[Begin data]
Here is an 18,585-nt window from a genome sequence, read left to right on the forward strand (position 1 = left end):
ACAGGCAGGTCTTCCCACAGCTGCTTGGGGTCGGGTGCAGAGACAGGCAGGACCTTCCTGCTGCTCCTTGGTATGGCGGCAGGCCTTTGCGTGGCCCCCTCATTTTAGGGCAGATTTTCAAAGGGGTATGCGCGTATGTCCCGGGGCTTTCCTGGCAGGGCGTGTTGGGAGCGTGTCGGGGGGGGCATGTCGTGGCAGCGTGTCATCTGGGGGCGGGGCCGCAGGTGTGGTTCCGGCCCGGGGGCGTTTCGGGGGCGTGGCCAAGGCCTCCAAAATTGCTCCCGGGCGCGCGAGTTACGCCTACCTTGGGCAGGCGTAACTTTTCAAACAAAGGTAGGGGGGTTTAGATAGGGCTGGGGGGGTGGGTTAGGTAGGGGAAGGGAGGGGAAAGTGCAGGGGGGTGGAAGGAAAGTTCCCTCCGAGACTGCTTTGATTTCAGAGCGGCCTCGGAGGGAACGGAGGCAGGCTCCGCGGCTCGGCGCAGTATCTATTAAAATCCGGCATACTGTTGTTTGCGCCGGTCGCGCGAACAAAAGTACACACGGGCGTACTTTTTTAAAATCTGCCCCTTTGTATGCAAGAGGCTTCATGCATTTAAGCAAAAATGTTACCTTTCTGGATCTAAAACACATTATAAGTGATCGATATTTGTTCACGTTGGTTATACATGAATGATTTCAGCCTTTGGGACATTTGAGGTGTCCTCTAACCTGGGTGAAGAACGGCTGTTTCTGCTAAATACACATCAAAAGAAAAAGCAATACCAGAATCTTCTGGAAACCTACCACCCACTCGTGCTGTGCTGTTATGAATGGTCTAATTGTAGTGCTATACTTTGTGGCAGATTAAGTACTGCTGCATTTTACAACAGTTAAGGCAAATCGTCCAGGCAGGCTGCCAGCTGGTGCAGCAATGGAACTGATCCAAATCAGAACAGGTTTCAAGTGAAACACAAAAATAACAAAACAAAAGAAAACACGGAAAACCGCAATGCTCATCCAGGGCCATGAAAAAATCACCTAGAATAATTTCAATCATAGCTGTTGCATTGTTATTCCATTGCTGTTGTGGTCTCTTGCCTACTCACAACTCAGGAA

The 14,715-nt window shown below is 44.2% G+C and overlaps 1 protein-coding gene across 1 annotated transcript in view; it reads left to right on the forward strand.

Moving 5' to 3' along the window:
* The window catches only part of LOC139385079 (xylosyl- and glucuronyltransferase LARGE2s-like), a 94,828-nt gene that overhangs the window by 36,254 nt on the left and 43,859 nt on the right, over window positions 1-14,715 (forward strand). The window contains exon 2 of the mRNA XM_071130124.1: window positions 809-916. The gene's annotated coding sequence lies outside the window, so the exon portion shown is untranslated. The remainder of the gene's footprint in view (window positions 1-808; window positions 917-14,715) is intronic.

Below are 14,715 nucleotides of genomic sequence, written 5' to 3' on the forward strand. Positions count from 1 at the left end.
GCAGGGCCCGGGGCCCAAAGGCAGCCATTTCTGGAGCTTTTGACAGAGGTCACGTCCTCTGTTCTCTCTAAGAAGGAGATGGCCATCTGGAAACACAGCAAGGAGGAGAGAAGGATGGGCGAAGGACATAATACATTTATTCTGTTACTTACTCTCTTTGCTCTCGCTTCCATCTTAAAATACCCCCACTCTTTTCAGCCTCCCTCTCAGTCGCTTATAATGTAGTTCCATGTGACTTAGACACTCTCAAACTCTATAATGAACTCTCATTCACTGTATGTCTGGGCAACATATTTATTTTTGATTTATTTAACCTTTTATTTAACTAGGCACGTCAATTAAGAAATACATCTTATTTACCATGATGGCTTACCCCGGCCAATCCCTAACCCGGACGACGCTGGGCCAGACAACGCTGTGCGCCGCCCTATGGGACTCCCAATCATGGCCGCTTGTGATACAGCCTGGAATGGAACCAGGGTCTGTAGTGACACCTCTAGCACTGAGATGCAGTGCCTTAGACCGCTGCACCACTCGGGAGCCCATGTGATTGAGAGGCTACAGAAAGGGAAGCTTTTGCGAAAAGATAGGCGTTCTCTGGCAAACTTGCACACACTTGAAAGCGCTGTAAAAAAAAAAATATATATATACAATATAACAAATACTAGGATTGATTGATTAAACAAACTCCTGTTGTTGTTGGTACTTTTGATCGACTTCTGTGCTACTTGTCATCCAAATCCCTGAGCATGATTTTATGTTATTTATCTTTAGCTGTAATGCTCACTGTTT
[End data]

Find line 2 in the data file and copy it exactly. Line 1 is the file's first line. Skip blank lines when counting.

ACAGGCAGGTCTTCCCACAGCTGCTTGGGGTCGGGTGCAGAGACAGGCAGGACCTTCCTGCTGCTCCTTGGTATGGCGGCAGGCCTTTGCGTGGCCCCCTCATTTTAGGGCAGATTTTCAAAGGGGTATGCGCGTATGTCCCGGGGCTTTCCTGGCAGGGCGTGTTGGGAGCGTGTCGGGGGGGGCATGTCGTGGCAGCGTGTCATCTGGGGGCGGGGCCGCAGGTGTGGTTCCGGCCCGGGGGCGTTTCGGGGGCGTGGCCAAGGCCTCCAAAATTGCTCCCGGGCGCGCGAGTTACGCCTACCTTGGGCAGGCGTAACTTTTCAAACAAAGGTAGGGGGGTTTAGATAGGGCTGGGGGGGTGGGTTAGGTAGGGGAAGGGAGGGGAAAGTGCAGGGGGGTGGAAGGAAAGTTCCCTCCGAGACTGCTTTGATTTCAGAGCGGCCTCGGAGGGAACGGAGGCAGGCTCCGCGGCTCGGCGCAGTATCTATTAAAATCCGGCATACTGTTGTTTGCGCCGGTCGCGCGAACAAAAGTACACACGGGCGTACTTTTTTAAAATCTGCCCCTTTGTATGCAAGAGGCTTCATGCATTTAAGCAAAAATGTTACCTTTCTGGATCTAAAACACATTATAAGTGATCGATATTTGTTCACGTTGGTTATACATGAATGATTTCAGCCTTTGGGACATTTGAGGTGTCCTCTAACCTGGGTGAAGAACGGCTGTTTCTGCTAAATACACATCAAAAGAAAAAGCAATACCAGAATCTTCTGGAAACCTACCACCCACTCGTGCTGTGCTGTTATGAATGGTCTAATTGTAGTGCTATACTTTGTGGCAGATTAAGTACTGCTGCATTTTACAACAGTTAAGGCAAATCGTCCAGGCAGGCTGCCAGCTGGTGCAGCAATGGAACTGATCCAAATCAGAACAGGTTTCAAGTGAAACACAAAAATAACAAAACAAAAGAAAACACGGAAAACCGCAATGCTCATCCAGGGCCATGAAAAAATCACCTAGAATAATTTCAATCATAGCTGTTGCATTGTTATTCCATTGCTGTTGTGGTCTCTTGCCTACTCACAACTCAGGAA